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Fact Sheet: Rights and Opportunities of Virginia Students Under Attack 

As Virginia students head back to school, many face restrictive new rules adopted by the Youngkin administration in the past year. In districts following the new policies, transgender students will have significantly curtailed rights. In some districts, students will lose access to books previously available in their libraries. If Republicans win control of the Virginia legislature this fall, many more culture-war rules will be in place before the next academic year.

Eliminating rights of transgender students. In the past, the state Department of Education permitted transgender students to use school facilities and participate in school programs that matched their gender identity. It also required schools and teachers to use the names and pronouns that students requested, without securing parental approval. Governor Youngkin’s Department of Education eliminated these rights in Model Policies it adopted this July. The new Policies require students to use school facilities and, unless parents request otherwise in writing, names that are consistent with their sex as assigned at birth.

Under Youngkin’s Policies, students have no voice in decisions about their identity at school. The Youngkin administration describes its policies as protecting the rights of parents against government encroachment, but students’ wishes are ignored. They have no rights.

The ability to choose names and use facilities consistent with their gender choice are deeply important to transgender students. Suicide attempts among transgender youth are roughly 4 times higher than among American youth as a whole. Conversely, one study found suicide attempts among transgender students who could choose their names and pronouns were 65% lower than among transgender students who lacked those rights. Suicide attempts among transgender teens are also reduced when their school environment is safe and their self-image is accepted. Youngkin’s anti-trans policies, if widely followed, will inflict real suffering on the state’s transgender youth.

The administration’s authority to enforce its Policies is unclear. Some school districts have refused to comply. The Virginia Attorney General has announced that compliance is required, but there is no enforcement mechanism. What is clear is that Republicans in Virginia want to deprive transgender students of any autonomy over their school identity, and if Republicans take control of the state legislature after this fall’s elections, they will be in a position to clarify state law and achieve that goal.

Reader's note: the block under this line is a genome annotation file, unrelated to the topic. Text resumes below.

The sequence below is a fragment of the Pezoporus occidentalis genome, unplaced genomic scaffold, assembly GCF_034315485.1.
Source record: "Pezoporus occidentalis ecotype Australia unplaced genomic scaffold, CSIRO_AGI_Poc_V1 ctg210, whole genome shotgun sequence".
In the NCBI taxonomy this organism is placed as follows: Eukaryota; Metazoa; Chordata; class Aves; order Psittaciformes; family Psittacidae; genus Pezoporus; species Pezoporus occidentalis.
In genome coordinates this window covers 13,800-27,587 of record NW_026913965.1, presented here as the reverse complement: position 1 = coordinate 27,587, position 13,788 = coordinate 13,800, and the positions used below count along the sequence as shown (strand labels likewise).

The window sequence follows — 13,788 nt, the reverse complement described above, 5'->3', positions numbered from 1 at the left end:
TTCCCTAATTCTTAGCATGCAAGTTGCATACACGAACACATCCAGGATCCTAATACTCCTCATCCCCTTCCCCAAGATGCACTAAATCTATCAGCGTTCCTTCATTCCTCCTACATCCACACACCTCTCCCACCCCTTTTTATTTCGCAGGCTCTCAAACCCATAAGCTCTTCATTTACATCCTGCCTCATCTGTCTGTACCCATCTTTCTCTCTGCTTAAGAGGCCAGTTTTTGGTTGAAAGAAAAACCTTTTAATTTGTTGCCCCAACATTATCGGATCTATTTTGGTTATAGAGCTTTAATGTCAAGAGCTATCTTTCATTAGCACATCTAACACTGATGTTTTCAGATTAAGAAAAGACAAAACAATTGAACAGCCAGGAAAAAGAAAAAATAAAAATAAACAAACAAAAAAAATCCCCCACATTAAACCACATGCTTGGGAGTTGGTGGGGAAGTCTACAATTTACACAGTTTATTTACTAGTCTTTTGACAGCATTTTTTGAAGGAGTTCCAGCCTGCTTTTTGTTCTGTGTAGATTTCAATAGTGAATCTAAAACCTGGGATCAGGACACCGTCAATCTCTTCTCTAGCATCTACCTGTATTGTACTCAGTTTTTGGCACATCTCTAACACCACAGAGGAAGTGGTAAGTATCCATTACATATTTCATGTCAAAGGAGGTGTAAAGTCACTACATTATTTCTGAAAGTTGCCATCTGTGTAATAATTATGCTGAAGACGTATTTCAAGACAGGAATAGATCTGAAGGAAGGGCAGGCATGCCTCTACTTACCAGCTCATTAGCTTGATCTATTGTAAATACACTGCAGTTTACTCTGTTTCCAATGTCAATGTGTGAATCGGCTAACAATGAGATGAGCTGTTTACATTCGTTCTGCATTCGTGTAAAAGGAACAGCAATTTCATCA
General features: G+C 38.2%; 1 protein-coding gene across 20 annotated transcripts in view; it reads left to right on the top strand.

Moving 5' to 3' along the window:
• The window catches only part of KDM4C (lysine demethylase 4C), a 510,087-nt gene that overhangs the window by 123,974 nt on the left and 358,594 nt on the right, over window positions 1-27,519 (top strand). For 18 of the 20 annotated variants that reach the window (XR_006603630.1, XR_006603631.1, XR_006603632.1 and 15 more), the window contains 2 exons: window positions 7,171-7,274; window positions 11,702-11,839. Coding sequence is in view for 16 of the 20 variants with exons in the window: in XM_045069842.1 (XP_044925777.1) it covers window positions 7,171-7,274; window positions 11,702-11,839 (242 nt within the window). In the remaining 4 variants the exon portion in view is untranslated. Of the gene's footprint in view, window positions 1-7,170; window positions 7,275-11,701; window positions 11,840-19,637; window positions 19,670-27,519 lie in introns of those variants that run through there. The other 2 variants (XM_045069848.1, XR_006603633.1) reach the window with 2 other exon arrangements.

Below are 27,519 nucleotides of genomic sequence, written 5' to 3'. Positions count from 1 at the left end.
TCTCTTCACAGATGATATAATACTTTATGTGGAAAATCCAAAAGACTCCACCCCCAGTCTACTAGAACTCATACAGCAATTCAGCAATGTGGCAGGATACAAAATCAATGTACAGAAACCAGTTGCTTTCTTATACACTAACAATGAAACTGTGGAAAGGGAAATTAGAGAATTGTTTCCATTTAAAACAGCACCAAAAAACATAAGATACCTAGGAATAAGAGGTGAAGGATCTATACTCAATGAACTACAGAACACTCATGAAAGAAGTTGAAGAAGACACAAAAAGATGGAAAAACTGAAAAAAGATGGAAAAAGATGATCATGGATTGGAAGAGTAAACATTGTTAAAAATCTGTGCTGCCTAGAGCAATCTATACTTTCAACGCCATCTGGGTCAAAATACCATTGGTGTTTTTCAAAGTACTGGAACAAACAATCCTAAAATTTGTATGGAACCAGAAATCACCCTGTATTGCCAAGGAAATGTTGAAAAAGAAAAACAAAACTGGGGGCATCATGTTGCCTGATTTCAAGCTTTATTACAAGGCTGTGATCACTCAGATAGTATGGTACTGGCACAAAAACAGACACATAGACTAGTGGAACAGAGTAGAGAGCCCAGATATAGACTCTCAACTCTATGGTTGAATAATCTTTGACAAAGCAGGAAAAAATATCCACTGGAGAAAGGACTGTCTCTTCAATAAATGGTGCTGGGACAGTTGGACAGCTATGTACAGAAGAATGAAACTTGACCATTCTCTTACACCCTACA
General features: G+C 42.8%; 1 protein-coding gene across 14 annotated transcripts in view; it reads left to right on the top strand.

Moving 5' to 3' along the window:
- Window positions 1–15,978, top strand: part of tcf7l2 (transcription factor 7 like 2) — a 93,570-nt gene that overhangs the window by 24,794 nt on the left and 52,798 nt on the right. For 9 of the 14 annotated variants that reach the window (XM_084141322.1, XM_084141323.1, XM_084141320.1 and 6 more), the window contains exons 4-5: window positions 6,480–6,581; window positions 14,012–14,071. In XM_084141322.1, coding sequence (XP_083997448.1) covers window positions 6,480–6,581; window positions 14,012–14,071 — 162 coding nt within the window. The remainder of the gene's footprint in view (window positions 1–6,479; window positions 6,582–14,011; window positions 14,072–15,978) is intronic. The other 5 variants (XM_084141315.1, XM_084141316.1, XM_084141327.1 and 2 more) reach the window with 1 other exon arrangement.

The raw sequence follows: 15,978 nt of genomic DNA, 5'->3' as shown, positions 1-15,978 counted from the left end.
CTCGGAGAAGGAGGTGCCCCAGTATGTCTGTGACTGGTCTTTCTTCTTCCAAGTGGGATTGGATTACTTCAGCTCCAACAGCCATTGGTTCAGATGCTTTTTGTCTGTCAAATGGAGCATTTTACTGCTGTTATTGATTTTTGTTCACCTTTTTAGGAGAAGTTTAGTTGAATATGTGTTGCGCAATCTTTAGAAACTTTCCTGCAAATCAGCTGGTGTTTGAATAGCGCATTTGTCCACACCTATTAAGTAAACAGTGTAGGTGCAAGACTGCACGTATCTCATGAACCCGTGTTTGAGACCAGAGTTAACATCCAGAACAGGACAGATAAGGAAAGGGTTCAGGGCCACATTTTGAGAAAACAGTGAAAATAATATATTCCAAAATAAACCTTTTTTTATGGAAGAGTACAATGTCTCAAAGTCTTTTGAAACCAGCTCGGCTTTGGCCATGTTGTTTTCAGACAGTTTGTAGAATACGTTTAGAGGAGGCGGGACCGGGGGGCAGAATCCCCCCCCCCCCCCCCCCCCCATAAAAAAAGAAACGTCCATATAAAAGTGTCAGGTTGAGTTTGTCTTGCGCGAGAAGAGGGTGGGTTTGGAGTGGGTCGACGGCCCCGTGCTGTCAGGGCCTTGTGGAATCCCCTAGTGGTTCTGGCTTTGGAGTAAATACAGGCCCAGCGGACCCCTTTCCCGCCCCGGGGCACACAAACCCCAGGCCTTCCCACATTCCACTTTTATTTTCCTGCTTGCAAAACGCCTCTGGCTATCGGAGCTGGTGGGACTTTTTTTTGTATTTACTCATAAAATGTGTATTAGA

Book banning. In the past year, Virginia enacted a law requiring parental consent before a student encounters sexually explicit material in class or in completing assignments. The statute is worded vaguely, and some Virginia school districts are relying on it to justify removing books from their school libraries altogether. One superintendent in favor of the bans has complained that many books currently in school libraries have not been adequately vetted, implying that libraries should be closed until they review their books. Nationwide, book-banning in schools has become a feature of the culture wars. From mid-2021 to mid-2022, over 2,500 bans were imposed, resulting in the removal of over 1,600 different titles.

When books are removed from school libraries, they are no longer available even to students whose parents consent to their use. The rights of parents are not protected, as Republicans supporting book-banning claim, but rather are altogether denied. As one reporter said, “[t[he issue went from people thinking their children shouldn’t read certain books to trying to stop other people’s children from reading certain books.” Should the Republicans capture the Virginia legislature this fall, the number of books banned in Virginia schools and the number of Virginia students whose access to books is constricted are likely to rise substantially.

Distorting history. Over half of the books banned from school libraries nationwide in the last few years dealt with racism or racial history. These bans are part of the larger culture-war effort to rewrite the nation’s history, limiting references in U.S. history classes to slavery and racial discrimination and removing accounts of accomplished and historically important Black figures. The most extreme example of this campaign is the new curriculum adopted in Florida, which includes the preposterous and offensive claim that in some cases slavery was actually helpful to Black people.

Youngkin has aggressively promoted the sanitization of our racial history. His first executive order upon taking office prohibited Virginia schools from teaching “inherently divisive concepts,” by which he appeared to mean any discussion that might cast prior racial practices in an unfavorable light. Virginia Republicans suspended plans to broaden the executive order through new legislation when they realized that Democrats in the state Senate would block it, but if the Republicans retake control of the Senate and retain control of the House of Delegates this fall such legislation is likely to pass. Students in Virginia schools would be subjected to an incomplete and sharply distorted account of our history.

What can you do to help protect students and their educational interests in Virginia? Plan to devote as much time as possible during the upcoming campaign season to help elect Democrats throughout the state. Write postcards in support of progressive candidates. Phone bank or knock on doors. Check the Arlington Democrats’ website to learn about a wide variety of other volunteer opportunities. Don’t let Virginia become Florida.

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